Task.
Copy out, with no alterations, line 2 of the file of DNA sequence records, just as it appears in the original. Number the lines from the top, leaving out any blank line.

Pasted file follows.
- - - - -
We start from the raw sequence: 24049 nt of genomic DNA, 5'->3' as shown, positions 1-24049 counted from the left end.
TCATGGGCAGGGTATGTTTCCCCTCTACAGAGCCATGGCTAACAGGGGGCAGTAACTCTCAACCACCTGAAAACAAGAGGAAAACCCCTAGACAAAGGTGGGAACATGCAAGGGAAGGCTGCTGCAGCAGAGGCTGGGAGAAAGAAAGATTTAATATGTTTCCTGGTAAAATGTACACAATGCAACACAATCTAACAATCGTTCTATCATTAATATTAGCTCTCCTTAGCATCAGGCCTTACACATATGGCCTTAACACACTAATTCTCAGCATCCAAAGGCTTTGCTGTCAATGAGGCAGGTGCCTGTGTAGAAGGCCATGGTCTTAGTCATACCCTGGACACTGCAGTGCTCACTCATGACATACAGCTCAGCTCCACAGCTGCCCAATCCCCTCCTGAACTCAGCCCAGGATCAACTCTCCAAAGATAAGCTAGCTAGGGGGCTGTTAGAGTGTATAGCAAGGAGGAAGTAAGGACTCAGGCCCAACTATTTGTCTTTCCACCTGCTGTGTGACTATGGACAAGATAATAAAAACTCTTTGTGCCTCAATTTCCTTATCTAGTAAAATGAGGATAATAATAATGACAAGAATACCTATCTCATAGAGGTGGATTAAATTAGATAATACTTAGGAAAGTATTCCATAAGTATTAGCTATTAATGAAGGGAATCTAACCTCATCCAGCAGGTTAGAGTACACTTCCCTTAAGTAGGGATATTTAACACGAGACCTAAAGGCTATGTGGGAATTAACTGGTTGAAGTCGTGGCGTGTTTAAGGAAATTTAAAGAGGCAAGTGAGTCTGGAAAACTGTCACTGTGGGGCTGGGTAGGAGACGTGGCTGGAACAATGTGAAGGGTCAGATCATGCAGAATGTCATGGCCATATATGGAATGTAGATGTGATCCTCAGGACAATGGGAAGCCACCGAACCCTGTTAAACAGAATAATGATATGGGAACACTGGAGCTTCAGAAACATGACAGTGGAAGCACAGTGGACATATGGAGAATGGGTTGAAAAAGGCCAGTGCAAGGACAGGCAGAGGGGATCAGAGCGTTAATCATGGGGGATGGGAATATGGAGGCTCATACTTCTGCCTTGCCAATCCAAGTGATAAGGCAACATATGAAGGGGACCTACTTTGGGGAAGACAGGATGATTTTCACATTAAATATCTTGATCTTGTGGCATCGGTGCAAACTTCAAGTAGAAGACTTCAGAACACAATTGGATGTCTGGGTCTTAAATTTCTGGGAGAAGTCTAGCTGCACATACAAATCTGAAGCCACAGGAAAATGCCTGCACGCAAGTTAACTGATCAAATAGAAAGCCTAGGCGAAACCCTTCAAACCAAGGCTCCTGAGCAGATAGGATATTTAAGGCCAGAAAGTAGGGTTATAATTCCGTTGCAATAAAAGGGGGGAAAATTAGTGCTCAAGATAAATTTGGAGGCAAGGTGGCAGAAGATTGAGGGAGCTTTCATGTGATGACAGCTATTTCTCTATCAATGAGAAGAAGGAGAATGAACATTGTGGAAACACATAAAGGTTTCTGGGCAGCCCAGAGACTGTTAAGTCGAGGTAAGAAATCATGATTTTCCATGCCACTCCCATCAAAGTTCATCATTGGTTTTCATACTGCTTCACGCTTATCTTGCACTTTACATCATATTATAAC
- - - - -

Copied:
TCATGGGCAGGGTATGTTTCCCCTCTACAGAGCCATGGCTAACAGGGGGCAGTAACTCTCAACCACCTGAAAACAAGAGGAAAACCCCTAGACAAAGGTGGGAACATGCAAGGGAAGGCTGCTGCAGCAGAGGCTGGGAGAAAGAAAGATTTAATATGTTTCCTGGTAAAATGTACACAATGCAACACAATCTAACAATCGTTCTATCATTAATATTAGCTCTCCTTAGCATCAGGCCTTACACATATGGCCTTAACACACTAATTCTCAGCATCCAAAGGCTTTGCTGTCAATGAGGCAGGTGCCTGTGTAGAAGGCCATGGTCTTAGTCATACCCTGGACACTGCAGTGCTCACTCATGACATACAGCTCAGCTCCACAGCTGCCCAATCCCCTCCTGAACTCAGCCCAGGATCAACTCTCCAAAGATAAGCTAGCTAGGGGGCTGTTAGAGTGTATAGCAAGGAGGAAGTAAGGACTCAGGCCCAACTATTTGTCTTTCCACCTGCTGTGTGACTATGGACAAGATAATAAAAACTCTTTGTGCCTCAATTTCCTTATCTAGTAAAATGAGGATAATAATAATGACAAGAATACCTATCTCATAGAGGTGGATTAAATTAGATAATACTTAGGAAAGTATTCCATAAGTATTAGCTATTAATGAAGGGAATCTAACCTCATCCAGCAGGTTAGAGTACACTTCCCTTAAGTAGGGATATTTAACACGAGACCTAAAGGCTATGTGGGAATTAACTGGTTGAAGTCGTGGCGTGTTTAAGGAAATTTAAAGAGGCAAGTGAGTCTGGAAAACTGTCACTGTGGGGCTGGGTAGGAGACGTGGCTGGAACAATGTGAAGGGTCAGATCATGCAGAATGTCATGGCCATATATGGAATGTAGATGTGATCCTCAGGACAATGGGAAGCCACCGAACCCTGTTAAACAGAATAATGATATGGGAACACTGGAGCTTCAGAAACATGACAGTGGAAGCACAGTGGACATATGGAGAATGGGTTGAAAAAGGCCAGTGCAAGGACAGGCAGAGGGGATCAGAGCGTTAATCATGGGGGATGGGAATATGGAGGCTCATACTTCTGCCTTGCCAATCCAAGTGATAAGGCAACATATGAAGGGGACCTACTTTGGGGAAGACAGGATGATTTTCACATTAAATATCTTGATCTTGTGGCATCGGTGCAAACTTCAAGTAGAAGACTTCAGAACACAATTGGATGTCTGGGTCTTAAATTTCTGGGAGAAGTCTAGCTGCACATACAAATCTGAAGCCACAGGAAAATGCCTGCACGCAAGTTAACTGATCAAATAGAAAGCCTAGGCGAAACCCTTCAAACCAAGGCTCCTGAGCAGATAGGATATTTAAGGCCAGAAAGTAGGGTTATAATTCCGTTGCAATAAAAGGGGGGAAAATTAGTGCTCAAGATAAATTTGGAGGCAAGGTGGCAGAAGATTGAGGGAGCTTTCATGTGATGACAGCTATTTCTCTATCAATGAGAAGAAGGAGAATGAACATTGTGGAAACACATAAAGGTTTCTGGGCAGCCCAGAGACTGTTAAGTCGAGGTAAGAAATCATGATTTTCCATGCCACTCCCATCAAAGTTCATCATTGGTTTTCATACTGCTTCACGCTTATCTTGCACTTTACATCATATTATAAC